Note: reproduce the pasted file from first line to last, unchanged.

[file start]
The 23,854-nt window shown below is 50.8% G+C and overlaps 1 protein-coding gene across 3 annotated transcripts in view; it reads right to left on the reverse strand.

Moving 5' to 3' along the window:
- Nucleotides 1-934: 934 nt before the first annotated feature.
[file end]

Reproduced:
The 23,854-nt window shown below is 50.8% G+C and overlaps 1 protein-coding gene across 3 annotated transcripts in view; it reads right to left on the reverse strand.

Moving 5' to 3' along the window:
- Nucleotides 1-934: 934 nt before the first annotated feature.